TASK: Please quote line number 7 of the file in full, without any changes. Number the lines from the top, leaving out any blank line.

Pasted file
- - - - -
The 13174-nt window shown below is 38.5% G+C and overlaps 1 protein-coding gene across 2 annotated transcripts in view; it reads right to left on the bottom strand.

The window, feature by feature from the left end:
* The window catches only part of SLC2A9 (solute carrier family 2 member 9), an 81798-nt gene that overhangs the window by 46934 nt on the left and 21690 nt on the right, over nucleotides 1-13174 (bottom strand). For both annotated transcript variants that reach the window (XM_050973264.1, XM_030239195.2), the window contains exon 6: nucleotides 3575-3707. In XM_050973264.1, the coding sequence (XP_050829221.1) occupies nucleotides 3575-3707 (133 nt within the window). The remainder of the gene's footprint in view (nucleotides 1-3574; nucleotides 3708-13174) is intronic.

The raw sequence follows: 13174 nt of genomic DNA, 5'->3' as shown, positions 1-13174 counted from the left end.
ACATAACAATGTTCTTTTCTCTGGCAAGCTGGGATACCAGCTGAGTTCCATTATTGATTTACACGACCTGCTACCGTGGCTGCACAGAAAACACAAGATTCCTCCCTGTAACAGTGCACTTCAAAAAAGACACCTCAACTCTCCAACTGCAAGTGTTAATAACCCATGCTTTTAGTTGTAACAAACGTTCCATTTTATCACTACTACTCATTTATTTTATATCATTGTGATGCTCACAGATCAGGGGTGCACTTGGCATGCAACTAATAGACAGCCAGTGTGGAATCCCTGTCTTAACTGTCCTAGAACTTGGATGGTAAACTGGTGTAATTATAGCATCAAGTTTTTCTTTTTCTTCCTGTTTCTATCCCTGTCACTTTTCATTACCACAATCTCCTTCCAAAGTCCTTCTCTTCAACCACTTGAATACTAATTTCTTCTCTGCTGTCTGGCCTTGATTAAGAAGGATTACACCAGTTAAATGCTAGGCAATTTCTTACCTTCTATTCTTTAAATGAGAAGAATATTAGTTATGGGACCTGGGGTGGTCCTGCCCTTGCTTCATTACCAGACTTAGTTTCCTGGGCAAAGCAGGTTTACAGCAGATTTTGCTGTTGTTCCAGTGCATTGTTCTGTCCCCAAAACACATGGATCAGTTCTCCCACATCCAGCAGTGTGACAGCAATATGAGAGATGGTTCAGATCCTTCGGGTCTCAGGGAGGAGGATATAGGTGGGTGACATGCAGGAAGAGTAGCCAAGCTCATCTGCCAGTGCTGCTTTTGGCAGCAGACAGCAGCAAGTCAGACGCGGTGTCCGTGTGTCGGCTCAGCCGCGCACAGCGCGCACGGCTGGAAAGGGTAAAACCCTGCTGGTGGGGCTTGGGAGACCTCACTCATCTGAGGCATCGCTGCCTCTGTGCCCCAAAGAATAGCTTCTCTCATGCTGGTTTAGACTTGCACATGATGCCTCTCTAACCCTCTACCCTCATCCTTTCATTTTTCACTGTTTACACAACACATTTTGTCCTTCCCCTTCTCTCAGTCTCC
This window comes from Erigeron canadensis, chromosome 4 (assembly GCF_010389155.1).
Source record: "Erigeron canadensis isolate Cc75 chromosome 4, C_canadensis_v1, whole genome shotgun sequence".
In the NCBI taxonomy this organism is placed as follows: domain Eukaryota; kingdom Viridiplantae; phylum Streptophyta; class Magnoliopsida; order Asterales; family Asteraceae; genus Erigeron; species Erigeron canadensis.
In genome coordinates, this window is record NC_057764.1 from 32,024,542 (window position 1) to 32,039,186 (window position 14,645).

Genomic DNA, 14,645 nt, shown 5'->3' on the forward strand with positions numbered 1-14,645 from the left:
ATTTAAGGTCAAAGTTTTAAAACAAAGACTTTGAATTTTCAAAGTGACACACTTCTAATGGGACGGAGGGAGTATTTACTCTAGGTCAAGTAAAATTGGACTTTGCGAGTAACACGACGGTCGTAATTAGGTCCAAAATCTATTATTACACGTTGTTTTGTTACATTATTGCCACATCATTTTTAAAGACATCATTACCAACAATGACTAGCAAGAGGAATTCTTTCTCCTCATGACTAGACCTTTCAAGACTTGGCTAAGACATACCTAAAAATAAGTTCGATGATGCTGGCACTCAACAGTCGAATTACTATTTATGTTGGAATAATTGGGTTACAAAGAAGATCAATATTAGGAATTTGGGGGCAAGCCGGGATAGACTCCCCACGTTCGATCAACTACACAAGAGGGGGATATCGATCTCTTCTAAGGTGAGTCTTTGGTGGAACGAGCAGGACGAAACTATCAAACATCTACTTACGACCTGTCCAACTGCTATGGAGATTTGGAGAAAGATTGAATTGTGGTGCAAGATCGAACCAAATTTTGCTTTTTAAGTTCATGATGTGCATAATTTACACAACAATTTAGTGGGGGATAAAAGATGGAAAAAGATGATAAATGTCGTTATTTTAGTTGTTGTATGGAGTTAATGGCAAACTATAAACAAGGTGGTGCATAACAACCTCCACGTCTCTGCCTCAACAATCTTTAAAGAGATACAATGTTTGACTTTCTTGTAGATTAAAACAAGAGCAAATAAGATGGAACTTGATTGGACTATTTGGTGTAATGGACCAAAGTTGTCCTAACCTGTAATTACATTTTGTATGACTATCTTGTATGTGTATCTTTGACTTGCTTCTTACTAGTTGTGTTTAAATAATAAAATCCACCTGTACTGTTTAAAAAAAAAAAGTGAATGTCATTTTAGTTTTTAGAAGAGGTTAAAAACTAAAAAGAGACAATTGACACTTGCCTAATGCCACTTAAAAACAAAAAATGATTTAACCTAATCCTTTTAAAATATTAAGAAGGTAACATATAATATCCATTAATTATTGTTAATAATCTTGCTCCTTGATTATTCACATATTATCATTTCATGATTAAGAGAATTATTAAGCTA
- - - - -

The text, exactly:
Source record: "Erigeron canadensis isolate Cc75 chromosome 4, C_canadensis_v1, whole genome shotgun sequence".